7. Sgt. Slaughter

    Sprint LTE iPhone...

    Well Joe spilled some of the beans at the investor conference...Saying that the companies agreement with Apple is similar to both ATT and VZ, also that Sprint is NOT being held to ANY 4G LTE coverage requirements. Source: http://www.nasdaq.com/article/sprint-free-to-offer-possible-future-4g-lte-iphones-cfo-says-20120327-01219 This is good news here for sure, and re-encouraging for those that were worried about possible restrictions that might be placed on the next LTE iPhone coverage wise...
  8. Danny Bullard Sprint 4G Rollout Update Saturday, March 24, 2012 - 10:44 AM MDT According to iDownloadBlog, the iPhone 5, or whatever Apple decides to call it, will reportedly pack 4G LTE according to iOS 5.1 code strings. Until now, all the other LTE iPhone rumors have just been speculation and wishful thinking. The code strings says: We can gather that this line in iOS5.1 must be created for use in the new iPhone, because the new iPad cannot make phone calls. Although it seems odd that the Apple iPhone would not support simultaneous voice and LTE. The new LTE Android devices from Sprint have been confirmed to handle SVLTE. Perhaps it just cannot be enabled while a call is in process? Or maybe it is not compatible with one or more carriers in the world? So, if the new iPhone packs LTE connectivity with a faster processor, bigger display and the rumored aluminum casing, will you buy one on Sprint's LTE network? Assuming Sprint gets a LTE iPhone, of course. Sound off in the comments. Photo Courtesy of BGR.com Source: iDownloadBlog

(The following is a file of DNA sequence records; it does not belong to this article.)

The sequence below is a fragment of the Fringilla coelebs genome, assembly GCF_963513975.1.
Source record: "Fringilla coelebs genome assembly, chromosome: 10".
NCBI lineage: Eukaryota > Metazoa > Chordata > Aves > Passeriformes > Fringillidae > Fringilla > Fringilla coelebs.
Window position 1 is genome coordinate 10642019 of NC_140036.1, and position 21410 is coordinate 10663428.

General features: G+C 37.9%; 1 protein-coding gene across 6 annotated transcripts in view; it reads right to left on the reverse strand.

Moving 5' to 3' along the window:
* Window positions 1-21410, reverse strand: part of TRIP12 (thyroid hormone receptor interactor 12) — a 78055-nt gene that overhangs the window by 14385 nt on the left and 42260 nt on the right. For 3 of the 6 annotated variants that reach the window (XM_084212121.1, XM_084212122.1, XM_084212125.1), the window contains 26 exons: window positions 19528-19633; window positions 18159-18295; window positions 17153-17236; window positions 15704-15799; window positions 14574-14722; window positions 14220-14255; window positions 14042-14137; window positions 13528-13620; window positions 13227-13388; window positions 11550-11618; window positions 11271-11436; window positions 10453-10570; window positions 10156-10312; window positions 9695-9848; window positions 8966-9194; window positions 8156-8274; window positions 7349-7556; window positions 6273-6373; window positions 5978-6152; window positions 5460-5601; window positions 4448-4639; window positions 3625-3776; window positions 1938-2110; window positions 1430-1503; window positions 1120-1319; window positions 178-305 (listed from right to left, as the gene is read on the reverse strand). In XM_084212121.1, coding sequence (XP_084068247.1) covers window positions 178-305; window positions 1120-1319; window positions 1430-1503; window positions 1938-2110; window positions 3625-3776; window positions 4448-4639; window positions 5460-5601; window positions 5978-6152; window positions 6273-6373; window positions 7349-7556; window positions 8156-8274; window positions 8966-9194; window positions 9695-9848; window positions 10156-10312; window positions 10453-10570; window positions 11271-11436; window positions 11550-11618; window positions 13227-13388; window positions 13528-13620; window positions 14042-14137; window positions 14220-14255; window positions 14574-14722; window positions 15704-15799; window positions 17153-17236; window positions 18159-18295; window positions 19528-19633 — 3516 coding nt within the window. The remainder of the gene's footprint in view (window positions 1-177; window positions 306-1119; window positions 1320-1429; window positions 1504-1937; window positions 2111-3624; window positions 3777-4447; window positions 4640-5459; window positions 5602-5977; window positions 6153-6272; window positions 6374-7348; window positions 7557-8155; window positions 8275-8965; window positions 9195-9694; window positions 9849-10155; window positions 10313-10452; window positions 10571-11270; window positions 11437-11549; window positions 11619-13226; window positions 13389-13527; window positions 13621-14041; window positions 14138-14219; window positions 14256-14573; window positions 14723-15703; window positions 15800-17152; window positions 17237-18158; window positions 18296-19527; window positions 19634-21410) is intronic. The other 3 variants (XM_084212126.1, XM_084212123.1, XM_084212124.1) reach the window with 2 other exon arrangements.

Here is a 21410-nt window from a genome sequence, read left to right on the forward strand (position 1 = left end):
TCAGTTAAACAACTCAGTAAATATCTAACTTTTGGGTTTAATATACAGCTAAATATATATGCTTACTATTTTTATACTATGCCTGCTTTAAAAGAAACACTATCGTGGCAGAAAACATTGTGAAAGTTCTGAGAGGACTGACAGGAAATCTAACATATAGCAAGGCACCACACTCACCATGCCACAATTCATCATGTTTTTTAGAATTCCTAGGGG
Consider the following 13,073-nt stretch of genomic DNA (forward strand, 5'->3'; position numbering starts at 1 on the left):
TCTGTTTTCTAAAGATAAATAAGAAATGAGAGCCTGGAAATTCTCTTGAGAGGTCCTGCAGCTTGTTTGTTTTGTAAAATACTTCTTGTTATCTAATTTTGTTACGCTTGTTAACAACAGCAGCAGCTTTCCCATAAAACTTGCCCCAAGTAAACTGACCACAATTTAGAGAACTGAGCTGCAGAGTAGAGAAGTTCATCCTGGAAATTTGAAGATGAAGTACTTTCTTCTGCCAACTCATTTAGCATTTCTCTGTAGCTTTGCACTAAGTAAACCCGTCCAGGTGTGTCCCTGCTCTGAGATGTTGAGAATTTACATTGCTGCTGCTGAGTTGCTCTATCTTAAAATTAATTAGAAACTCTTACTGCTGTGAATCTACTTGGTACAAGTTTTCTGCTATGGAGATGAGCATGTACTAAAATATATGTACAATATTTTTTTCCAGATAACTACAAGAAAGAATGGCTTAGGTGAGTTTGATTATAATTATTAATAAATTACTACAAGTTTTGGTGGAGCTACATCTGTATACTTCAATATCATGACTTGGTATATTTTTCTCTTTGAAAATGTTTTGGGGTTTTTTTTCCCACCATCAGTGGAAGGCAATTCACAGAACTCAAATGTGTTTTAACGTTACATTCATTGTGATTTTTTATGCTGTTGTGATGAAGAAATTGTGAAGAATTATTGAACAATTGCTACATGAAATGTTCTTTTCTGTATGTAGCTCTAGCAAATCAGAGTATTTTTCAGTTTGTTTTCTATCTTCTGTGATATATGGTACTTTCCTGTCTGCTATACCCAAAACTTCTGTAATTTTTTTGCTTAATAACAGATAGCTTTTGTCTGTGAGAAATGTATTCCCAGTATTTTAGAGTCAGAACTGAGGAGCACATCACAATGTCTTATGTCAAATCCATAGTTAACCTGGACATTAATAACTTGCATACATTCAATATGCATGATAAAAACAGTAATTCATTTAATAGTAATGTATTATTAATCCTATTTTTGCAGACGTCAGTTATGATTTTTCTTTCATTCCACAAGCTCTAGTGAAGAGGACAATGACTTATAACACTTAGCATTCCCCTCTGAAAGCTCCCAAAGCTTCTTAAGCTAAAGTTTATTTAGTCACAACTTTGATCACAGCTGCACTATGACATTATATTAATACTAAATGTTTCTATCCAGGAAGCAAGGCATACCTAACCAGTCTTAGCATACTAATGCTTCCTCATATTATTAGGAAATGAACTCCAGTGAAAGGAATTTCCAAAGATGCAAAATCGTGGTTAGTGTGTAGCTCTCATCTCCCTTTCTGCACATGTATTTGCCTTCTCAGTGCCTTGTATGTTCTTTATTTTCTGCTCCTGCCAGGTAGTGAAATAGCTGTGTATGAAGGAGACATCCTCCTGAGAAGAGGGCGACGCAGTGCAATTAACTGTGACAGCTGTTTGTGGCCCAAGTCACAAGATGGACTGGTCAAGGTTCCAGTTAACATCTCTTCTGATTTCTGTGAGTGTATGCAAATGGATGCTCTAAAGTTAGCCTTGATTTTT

9. Scott Johnson Sprint 4G Rollout Update Friday, March 23, 2012 - 3:14 PM MDT Many Sprint fans were put off by the downgrade of the “S” stock and remarks of Craig Moffett of Bernstein Research released Monday morning. Moffett claimed a looming bankruptcy risk on the horizon thanks to mounting debt, Network Vision costs, and smaller channels of spectrum for their LTE network. On top of all that, Moffett claimed that the LTE iPhone, which Sprint executives claim will secure the future of the franchise, could bring disaster for Sprint. By Friday, Shing Yin of Guggenheim Securities came out reiterating his company’s “neutral” rating on Sprint, downplaying the skepticism of Moffett and claiming that Sprint’s fledgling LTE network would handle the pressure of the LTE iPhone. Moffett’s stance Moffett wrote that there is “little margin for error” for the newest carrier to offer Apple’s iPhone. He believes, along with many more, that the next generation of the Apple iPhone will contain LTE connectivity. He is not convinced that Apple will manufacture a version specifically with Sprint LTE connectivity, and if they do, it will prove disastrous for Sprint. There are several notable arguments that can be presented here. Sprint is way behind Verizon and AT&T in their LTE rollout. Also, AT&T and Verizon are using larger chunks of spectrum for LTE which will serve higher data speeds and more customers than Sprint. Further, AT&T and Verizon are also better positioned to continue to provide iPhone users with sufficient speed as data growth grows in the future. Yin’s counterargument Yin believes that Sprint will surely see an iPhone that will be capable of LTE connectivity. He believes that Sprint officials would not have committed to a deal of that magnitude with Apple in 2011 if they were going to get a handcuffed version the following year. As far as lack of capacity, he expects the network will be underutilized initially, making up for a smaller LTE carrier, noting that only 5% of Verizon’s postpaid subscribers converted to LTE handsets even though Verizon has been inundating customers with an advertising campaign built on LTE and offering double data for LTE capable phones. Yin also brought up the fact that Sprint was able to convert about 10% of their postpaid customers to WiMax devices actually selling more WiMax devices in a year than Verizon sold LTE. Customers will buy iPhones regardless 4G LTE is not likely the only technological addition to the next generation of iPhone. After the incremental upgrades on the iPhone 4S, customers were left dreaming of what could be included in the iPhone 5. Even though many customers expressed disappointment that the iPhone 4S wasn’t a generational change, it still broke iPhone single day sales records by 66%. The sales for a generational change in the iPhone could smash the sales record of the 4S. Unless current policy is changed, Sprint has something that AT&T and Verizon are unable to offer new customers, unlimited data. Whether the data comes from 3G or 4G, new Sprint iPhone customers will be treated to an unthrottled “all you can eat buffet” of data. The “truly unlimited” offering by Sprint could even convert AT&T customers with grandfathered unlimited plans thanks to AT&T’s adoption of throttling its unlimited customers. Many customers are unfamiliar with 4G data and what it means to them Despite all the advertising and promotion of 4G LTE, many customers still do not know what it is and how it applies to them. Verizon sales staff may be able to promote that they offer the largest LTE network or that they are the exclusive offering of LTE in that city, but the iPhone has a wide demographic of buyers, many upgrading to their first smartphone. Initially, these new smartphone customers will not notice or care about 4G speeds, they will be overwhelmed with learning all the new features and will use less data than experienced smartphone users, putting less strain on the network. What it all means Sprint is definitely in a state of transition. They are in the middle of a great balancing act, between Network Vision, impending debt payments, and life support to Clearwire. If Sprint can execute Network Vision, they will streamline their entire organization, bringing network maintenance costs down, enhancing coverage, and providing customers 4G LTE technology. Sprint will become more profitable and can focus their attention on expanding their LTE offering on additional spectrum and maintaining a positive user experience. Photos courtesy of cases.com and redmondpie.com. Sources: http://blogs.barrons...od=yahoobarrons, http://blogs.barrons...e-lte-prospect/, http://www.readwrite...d_1_million.php